February 08, 2011

Imagine you are a bicycle rickshaw driver in Delhi who's migrated from your small hometown in Bihar to the Indian capital metropolis of close to 15 million.  You earn on average about $5 a day peddling your clients around the city, out of which you spend $1.5 to pay rent on your bicycle, and another $1.50 on food, alcohol and other daily needs.  Whatever remains of your meager income you send home to your mother and ailing father.  In fact, taking care of your parents was one of the major factors that pushed you 1200 km from your childhood home and into your current job.  But how do you move your hard-earned money to your folks back in Bihar?  Do you turn to the formal mechanisms available such as banks or post offices? Do you use the informal services of hawala couriers, cash couriers or friends? Or do you do the job yourself with a 2400 Km remittance round trip?

The question of how to move relatively small sums of money is faced by many among India's estimated 100 million domestic migrants, though compared to the size of their demographic relatively little is known about their financial behaviors and preferences.  Our friends over at the Centre for Micro Finance in Chennai including Dr. Ajay Tannirkulam, Justin Oliver and Shreyas Gopinath have just released a working draft of a study, "Putting Money in Motion: How Much Do Migrants Pay for Domestic Transfers?" that sheds some new light on the issue.  The CMF team surveyed 274 Indian migrants and their families across four major migrant corridors.  The data they assemble is an interesting glimpse at the financial life of the Indian migrant as well as an informational springboard from which more research can be conducted to test financial services to help improve migrants/migrants families well being. 
   
Some highlights: 
  
  • 57% of respondents used an informal mechanism to move their money, 13% used the post office and 30% used a bank account
    • Interestingly 15% of those who were transferring money via a bank account were using someone else's account 
  • 49% of respondents said they prefer to use banks to send their money, but only 30% actually do - the team suggests this is a sign of unrealized demand for formal mechanisms 
  • How do they decide? The usual suspects are at work here, namely the tension between a preference for formal payment mechanisms against the inconvenience and opportunity cost that it entails
    • Although at the median remittance amount of Rs. 2000 the banks are the cheapest option at a cost of 3% of the remittance amount, they also take an average of 150 minutes for a transaction (including both sender and recipient time).  Compare this to the other options  - post office charges  6% and takes an average 46 minutes, or the hawala courier costs 4.6% and takes 48 minutes.  
  • No surprise here, what migrants value most in a payment system is security (73% of respondents mentioned), followed by speed (37% of respondents mentioned) and the cost (17% of respondents mentioned).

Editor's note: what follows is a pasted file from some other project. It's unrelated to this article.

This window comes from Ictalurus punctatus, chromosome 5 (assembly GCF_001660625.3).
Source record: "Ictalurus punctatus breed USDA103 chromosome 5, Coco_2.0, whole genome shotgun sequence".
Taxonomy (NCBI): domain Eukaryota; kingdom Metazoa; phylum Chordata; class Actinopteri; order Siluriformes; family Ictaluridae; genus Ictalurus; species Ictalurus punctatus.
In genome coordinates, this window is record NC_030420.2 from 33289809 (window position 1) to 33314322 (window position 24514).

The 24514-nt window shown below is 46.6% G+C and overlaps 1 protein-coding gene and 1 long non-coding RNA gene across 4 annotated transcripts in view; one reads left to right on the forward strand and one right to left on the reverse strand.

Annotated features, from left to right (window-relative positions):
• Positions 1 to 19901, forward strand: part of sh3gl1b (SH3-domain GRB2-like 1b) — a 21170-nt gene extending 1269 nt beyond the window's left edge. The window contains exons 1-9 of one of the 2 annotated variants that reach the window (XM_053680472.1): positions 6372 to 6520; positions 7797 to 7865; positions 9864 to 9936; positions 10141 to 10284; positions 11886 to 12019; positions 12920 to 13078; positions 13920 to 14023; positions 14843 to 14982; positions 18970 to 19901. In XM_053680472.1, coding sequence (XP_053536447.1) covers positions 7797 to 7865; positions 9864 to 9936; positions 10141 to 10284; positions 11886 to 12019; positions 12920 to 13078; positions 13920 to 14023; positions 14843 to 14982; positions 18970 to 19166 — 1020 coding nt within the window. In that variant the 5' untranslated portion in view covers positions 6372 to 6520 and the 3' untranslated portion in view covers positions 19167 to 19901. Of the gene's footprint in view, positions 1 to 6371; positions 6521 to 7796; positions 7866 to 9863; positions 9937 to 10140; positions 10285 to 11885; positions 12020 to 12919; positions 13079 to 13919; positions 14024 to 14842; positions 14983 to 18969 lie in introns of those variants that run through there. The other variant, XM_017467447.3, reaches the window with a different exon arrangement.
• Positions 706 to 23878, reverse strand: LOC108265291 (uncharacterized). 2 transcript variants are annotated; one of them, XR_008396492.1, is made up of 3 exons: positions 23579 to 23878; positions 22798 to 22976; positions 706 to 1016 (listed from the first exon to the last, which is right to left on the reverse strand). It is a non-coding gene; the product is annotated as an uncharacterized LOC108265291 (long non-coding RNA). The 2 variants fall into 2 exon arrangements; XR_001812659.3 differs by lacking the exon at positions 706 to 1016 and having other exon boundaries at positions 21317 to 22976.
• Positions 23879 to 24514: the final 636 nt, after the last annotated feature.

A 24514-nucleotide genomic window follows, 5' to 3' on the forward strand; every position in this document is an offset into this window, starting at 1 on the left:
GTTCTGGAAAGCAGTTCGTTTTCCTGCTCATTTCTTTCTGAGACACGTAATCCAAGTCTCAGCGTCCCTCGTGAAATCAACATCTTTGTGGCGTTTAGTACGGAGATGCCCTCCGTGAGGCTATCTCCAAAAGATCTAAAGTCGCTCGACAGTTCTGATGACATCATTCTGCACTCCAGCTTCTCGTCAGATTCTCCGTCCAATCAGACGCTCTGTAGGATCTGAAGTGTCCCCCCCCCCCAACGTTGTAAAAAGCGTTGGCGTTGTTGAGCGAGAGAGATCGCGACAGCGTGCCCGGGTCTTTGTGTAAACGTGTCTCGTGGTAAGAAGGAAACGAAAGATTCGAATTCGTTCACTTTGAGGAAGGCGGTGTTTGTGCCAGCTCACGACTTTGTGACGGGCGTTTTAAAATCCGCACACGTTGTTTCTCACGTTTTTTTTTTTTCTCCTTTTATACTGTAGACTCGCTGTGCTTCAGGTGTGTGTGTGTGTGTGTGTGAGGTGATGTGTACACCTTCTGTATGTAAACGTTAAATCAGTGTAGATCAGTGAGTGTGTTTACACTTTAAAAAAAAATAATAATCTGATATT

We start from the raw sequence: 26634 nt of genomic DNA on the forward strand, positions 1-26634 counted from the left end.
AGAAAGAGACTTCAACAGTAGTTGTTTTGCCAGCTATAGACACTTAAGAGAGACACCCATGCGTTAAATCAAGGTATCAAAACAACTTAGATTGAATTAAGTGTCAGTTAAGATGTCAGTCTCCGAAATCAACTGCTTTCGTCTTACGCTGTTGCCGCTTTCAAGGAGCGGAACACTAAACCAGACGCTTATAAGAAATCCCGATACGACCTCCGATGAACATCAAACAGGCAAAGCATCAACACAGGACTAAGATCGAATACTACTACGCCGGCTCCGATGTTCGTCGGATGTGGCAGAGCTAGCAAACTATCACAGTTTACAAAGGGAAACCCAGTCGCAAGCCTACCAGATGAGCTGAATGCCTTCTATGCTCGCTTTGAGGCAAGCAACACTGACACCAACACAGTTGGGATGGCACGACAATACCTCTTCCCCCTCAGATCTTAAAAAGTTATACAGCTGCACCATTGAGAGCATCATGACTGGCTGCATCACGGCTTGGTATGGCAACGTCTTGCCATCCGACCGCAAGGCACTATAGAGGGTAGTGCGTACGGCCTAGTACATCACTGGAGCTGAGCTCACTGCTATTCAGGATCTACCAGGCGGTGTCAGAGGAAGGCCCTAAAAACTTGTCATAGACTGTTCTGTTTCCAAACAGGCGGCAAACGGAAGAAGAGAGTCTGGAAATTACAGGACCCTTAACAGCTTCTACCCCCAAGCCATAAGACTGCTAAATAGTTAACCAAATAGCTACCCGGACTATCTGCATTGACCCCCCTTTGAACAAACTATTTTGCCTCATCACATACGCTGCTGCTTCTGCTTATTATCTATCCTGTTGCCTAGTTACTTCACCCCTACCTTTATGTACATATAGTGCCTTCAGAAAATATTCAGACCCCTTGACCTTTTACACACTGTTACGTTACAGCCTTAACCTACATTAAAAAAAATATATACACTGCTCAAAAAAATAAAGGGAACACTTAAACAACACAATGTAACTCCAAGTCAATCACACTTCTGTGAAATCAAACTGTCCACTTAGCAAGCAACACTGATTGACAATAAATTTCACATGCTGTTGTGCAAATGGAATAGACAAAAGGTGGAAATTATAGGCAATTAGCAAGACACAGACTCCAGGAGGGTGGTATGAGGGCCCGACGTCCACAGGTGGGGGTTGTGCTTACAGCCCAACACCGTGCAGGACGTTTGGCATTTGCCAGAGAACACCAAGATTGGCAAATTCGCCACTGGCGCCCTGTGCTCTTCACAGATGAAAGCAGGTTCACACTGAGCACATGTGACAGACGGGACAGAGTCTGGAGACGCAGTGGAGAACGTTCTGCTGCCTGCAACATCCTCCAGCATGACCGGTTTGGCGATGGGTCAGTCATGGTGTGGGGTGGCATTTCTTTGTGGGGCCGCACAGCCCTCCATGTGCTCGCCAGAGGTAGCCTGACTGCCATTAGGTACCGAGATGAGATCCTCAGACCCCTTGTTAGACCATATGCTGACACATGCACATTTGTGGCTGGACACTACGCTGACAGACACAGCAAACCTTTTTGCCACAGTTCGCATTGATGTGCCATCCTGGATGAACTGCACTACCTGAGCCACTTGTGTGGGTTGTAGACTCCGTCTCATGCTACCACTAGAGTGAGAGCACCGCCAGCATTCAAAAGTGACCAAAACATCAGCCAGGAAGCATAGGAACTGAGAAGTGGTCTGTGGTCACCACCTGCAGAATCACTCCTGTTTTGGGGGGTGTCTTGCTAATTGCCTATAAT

• 51% of the migrants' families had access to a bank account, while only 22% of migrants did
    • Building off results found by previous CMF research, 25% of bank accounts were opened by remittance recipients were to receive government benefits, in particular pension and NREGA benefits.  12% of the accounts opened by remittance recipients were opened solely to receive remittances.  
  
Some Implications
  
  • In India, Business Correspondents (and their backend public sector bank accounts) have now been given permission by the Reserve Bank of India to charge end-user fees for access to savings accounts and remittance/payment facilities. Remember that BCs are the limberer relative of the brick-and-mortar banks, they can bob and weave and set up shop in small hamlets and bring more 'doorstop' services to clients.  Some are wary of whether potential customers will want to take up these products if there are fees involved.  To me, this CMF study lends hope that there is unmet need/demand for BC services among India's 100 million migrants as well others among the financially excluded.  Also given the development potential of access to savings accounts, I think that this context provides a great opportunity to explore ways to help migrants and financially excluded find safe and cost-effective ways to send and save their money.   Some food for thought given this context:
    • "Linking savings accounts to those who want to receive payments [both remittance and government] may be a good way to encourage...account usage," particularly if the migrant him/herself does not need to have an account and can transfer via another mechanism.  
    • Need for Speed - Can BCs decrease the pace of service (a clunky 150 minutes!) to match their competitors (ranging from 48 to a lightning fast 18 minutes for cash couriers)?  
    • "Lockbox" - Given the value placed by migrants on the security of their payment facility would emphasizing the safe and security of a BC savings account through marketing/information campaigns persuade informal remitters to defect?  
Finally I think it would be fascinating to build off of this research to understand more about what happens once the money is moved, namely, how do remittance recipients spend  the money and is it influenced by the mechanism used?  And how is the decision over how to spend the money negotiated between sender and receiver? 
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